This Blog is Stolen Property

Saturday, September 15, 2007

If I'm Not Religious, How Come I Have All This Religious Guilt?

Last night, my next door neighbor knocked on my door and asked if I could come over and reset the timer on her lights. One of her grandkids had knocked the plug out of the outlet, and it was after sundown.

This happens every so often on a Friday night. It's of course no problem for me. Except that I feel so...impious. My head feels conspicuously bare. The kids all look at me in a mix of awe and suspicion: I am the guy who breaks the rules. I always feel as though I am intruding somehow. As though I am being judged.

I'm sure they're not really judging me, so I've been trying to think through why I feel this way. Religion and religious people don't make me uncomfortable. I wasn't raised in a religious household, so whatever I don't believe is just habit not some kind of ideology (I'm looking at you, Chris Hitchens).

I know this sounds like a cliche, but some of my best friends are religious. And they don't make me uncomfortable.

I have friends who are outside of the religious mainstream--Orthodox, Calvinist, etc. We talk about religion and I don't feel uncomfortable. These are lively and invigorating conversations.

So what is it that makes me feel so guilty when I go next door to flip switches?

I think it's a kind of longing, an awareness that while I am free to use electricity on shabbat, this freedom comes at a price. It's not faith that's at stake so much as connection. When I talk to my friends about the Election of souls or the function of snoods, it's a matter of belief. But when I see the family sitting down for their sabbath dinner, each assenting to the prohibition against turning electricity on or off, it's not just about belief. It's about a community. It's about faith uniting people, about traditions followed consciously and thoughtfully. It's rather beautiful.

Or maybe they really are just judging me.


Has anyone ever been to Lubbock, Texas? Is it nice? Would I like it there?

I am sort of considering applying for a job there on a bit of a whim. I'm whimsical like that.

It's probably hot there, right?

Wednesday, September 12, 2007

Unusually Serious Post

About ten o'clock Tuesday night as I was lying in bed not sleeping, I heard fireworks. Five minutes or so of fireworks. And then again about an hour later. I would have assumed it was for the new year (and a belated shana tovah, if it applies) except that I have heard fireworks on September 11th every year since 2002.

I don't understand. I don't understand the fireworks.

This post is about my memories of 9/11. It's not political. I have political thoughts about 9/11, but they're not here. This post isn't my usual schtick--it doesn't try to be funny or clever or outraged or anything. And my story isn't special; it's just the ordinary story of shock and grief that we all went through. This is just what I remember about that day, and I've been remembering it a lot this week.

Like everyone else, I'm sure, the morning of September 11th 2001 is both unreal to me and unforgettable.

Boston is not New York. We don't have any constant reminder of the violence. But the two planes that were driven into the twin towers left from here. Bostonians were on those planes. Logan Airport is about five miles from my house. There's a kind of immediacy about the attack for this city, I think.

But not so much for me. The fear, maybe. But not the loss. I am not from Boston. I had lived in Boston for exactly 27 days when the planes were hijacked from the airport five miles from my new house. Whatever immediacy the attacks had for this city, I experienced as a spectator.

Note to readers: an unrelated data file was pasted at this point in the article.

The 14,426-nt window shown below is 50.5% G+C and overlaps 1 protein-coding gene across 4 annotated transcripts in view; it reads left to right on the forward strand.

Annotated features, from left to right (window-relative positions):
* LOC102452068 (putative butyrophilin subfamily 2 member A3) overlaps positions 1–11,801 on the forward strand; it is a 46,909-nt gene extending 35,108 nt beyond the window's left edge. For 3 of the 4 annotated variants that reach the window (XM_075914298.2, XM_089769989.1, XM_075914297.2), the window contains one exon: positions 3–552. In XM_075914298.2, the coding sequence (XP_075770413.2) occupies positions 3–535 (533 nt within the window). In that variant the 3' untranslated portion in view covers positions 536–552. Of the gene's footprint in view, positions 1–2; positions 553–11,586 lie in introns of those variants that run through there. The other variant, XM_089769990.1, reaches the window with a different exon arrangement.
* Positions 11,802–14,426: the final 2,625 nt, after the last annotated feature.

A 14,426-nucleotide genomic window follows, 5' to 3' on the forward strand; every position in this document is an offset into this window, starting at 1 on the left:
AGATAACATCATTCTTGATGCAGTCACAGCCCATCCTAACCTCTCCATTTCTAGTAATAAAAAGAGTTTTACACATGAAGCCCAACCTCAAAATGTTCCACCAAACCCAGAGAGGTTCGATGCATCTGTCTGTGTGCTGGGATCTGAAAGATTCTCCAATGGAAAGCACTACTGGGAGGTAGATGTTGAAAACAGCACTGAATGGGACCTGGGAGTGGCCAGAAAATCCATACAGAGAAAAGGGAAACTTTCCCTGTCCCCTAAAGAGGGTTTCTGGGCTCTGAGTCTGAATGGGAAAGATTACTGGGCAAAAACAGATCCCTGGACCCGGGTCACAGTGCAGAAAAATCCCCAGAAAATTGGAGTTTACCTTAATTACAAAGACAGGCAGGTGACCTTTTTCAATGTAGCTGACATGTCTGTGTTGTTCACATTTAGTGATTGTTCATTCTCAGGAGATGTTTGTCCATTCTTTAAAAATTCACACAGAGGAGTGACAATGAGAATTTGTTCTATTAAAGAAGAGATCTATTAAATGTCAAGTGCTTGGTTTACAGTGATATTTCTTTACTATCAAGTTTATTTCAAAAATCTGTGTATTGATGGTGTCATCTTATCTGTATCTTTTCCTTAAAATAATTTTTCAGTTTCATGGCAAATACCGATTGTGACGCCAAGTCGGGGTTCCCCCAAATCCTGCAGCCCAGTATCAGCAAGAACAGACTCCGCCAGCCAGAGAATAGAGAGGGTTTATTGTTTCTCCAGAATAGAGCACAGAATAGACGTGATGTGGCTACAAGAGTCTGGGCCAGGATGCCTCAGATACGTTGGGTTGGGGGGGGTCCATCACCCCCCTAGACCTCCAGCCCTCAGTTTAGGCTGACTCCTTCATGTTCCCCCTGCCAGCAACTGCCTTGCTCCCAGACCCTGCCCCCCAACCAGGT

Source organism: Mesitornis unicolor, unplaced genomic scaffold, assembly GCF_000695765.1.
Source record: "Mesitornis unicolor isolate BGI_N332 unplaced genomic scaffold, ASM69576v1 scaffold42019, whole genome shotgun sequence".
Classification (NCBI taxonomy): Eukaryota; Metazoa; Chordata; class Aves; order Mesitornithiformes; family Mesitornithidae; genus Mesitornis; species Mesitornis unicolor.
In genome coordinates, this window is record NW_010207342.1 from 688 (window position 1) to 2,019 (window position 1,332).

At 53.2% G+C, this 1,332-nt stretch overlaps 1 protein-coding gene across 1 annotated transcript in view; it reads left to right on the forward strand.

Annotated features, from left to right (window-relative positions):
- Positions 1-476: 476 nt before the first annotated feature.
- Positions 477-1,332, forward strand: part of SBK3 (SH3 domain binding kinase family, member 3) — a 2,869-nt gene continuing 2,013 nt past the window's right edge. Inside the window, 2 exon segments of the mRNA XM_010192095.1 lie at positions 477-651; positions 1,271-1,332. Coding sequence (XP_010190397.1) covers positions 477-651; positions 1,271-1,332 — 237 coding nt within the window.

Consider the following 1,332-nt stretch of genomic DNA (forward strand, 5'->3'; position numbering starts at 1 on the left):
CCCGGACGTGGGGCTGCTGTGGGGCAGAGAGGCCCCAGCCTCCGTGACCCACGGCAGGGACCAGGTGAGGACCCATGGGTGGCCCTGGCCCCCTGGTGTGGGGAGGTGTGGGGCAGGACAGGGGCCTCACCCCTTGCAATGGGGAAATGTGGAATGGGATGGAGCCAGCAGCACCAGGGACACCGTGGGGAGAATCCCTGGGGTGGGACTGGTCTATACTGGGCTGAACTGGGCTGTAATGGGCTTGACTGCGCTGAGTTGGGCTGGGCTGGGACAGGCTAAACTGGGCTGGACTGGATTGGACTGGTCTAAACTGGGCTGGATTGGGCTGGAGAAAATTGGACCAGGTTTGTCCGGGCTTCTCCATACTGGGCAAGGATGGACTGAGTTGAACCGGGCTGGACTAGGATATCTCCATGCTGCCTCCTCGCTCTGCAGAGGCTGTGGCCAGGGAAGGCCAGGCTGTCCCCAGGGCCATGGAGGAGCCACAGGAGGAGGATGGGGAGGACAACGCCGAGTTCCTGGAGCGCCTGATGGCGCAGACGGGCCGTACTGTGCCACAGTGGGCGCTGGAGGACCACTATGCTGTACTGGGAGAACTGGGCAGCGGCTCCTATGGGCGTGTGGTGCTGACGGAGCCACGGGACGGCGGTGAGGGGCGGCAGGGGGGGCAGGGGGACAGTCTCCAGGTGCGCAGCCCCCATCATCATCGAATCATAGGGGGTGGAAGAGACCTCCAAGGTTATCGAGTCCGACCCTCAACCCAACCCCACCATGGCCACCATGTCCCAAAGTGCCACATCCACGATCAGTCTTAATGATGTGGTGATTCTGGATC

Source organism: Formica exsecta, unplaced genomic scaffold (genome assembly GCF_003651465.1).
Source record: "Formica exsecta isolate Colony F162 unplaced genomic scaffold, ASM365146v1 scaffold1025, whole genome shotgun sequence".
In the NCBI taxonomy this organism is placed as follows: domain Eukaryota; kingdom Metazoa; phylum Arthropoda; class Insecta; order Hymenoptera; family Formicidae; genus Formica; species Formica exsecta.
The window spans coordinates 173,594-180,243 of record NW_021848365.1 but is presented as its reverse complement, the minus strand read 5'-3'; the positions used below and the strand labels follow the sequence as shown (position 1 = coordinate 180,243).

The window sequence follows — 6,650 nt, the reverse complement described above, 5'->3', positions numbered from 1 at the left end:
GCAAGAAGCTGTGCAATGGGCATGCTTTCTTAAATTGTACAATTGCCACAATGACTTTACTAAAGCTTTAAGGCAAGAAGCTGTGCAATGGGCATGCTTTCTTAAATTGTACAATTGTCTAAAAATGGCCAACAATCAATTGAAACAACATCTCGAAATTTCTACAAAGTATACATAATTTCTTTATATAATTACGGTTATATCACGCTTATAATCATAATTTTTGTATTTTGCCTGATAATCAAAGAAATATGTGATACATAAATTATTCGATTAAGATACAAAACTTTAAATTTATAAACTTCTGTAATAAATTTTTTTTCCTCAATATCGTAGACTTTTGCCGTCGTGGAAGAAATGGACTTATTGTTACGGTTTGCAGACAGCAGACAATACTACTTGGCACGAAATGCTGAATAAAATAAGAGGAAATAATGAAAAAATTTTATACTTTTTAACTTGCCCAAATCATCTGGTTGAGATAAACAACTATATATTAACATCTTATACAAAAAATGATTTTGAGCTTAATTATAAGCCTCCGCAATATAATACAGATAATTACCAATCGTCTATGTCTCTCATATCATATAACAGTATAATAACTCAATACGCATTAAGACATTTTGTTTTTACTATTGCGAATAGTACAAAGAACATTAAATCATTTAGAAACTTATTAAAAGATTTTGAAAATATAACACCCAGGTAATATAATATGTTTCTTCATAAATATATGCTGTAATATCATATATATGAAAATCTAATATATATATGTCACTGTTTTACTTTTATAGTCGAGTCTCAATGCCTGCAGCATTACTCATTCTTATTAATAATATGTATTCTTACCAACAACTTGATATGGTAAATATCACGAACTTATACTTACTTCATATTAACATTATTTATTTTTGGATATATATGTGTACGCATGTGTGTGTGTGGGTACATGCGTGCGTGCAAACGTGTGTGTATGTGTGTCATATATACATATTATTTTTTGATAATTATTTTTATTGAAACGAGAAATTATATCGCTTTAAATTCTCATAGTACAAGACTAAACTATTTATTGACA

I was still adjusting to the move. The movers were late with my stuff. They ended up being nearly six weeks late, and the day before the attacks I had called to see where the fuck my stuff was and they said it was in Montana. Which is a long way from Boston. I had no furniture and the air matress I brought with me had a hole in it. So I was sleeping on the floor and crabby as hell. I didn't have any clothes with me, except for whatever I had shoved into the gym bag for the drive across the country. I think it consisted of one decent looking shirt, pair of sweats, a pair of jeans, and a Black Sabbath t-shirt that a friend once gave me after, on a dare, I sang "Iron Man" (badly) at karaoke bar. I was a little worried about starting my new life in a Sabbath t-shirt.

I was homesick and regretting the move. I've moved around before, but this move felt like something had ruptured. Like I was severed from my old life in some irreparable way. And maybe I was. I left a relationship that was too new to pick up and move across the country but too longstanding not to hurt like hell at leaving behind. I was deeply ambivalent about the career choice--it was the first time in my life (last, too!) that I'd ever done anything that could properly be called "ambitious." As both a committed Leftist and a certifiable lazybones, the notion of ambition has a kind of dread about it for me.

I was in a kind of mild culture shock. I'm still shocked by how rude this city can be (especially after the hyper-polite Northwest) and how alive people are to class and ethnic difference. But the city also just feels different, looks different, and that's what I was noticing then. A lot the difference is architectural--I'd come from the very newest bit of the country to the very oldest. My neighborhood seemed like something from a movie set to me. Plastic flowers set out on the asphalt yards of old Victorian houses. Old men in wifebeaters smoking cigars on the stoops. The sharp change of scenery just as you cross Beacon Street, from concrete and peeling paint to trees and and shrubs in front of glorious brownstones.

I heard about the attacks on my way to work, on the way to my very first official day of my new life. I heard about it walking through this movie-set neighborhood. I didn't have a tv or a radio or a computer (they were somewhere in Montana) so I hadn't heard anything. I first heard that there was something wrong from two women standing on their stoops shouting at one another. It seems like this was about 8:30 or 8:45, so nothing would have been known for sure except that some planes were in trouble and fighters from Otis were being dispatched. But maybe it was later. I don't know for sure.

I got to campus and found the building I was supposed to be in and a woman who I had met the previous week but whose name I had forgotten told me what happened and told me the evacuation procedures. There was a rumor that we might be a target.

The rest of the day went by in a kind of blur. Everything I knew about what was happening was overheard or prefaced with "now, I'm not sure, but what I think happened was..." I didn't feel the horror of it because I didn't really know what was going on. The closest I got to understanding the scope of it was when a man, whom I'd just met but knew by reputation, a man who was about 70 and as venerable as all get-out and one of the smartest people I've ever met--he asked "are we still supposed to talk about poetry?"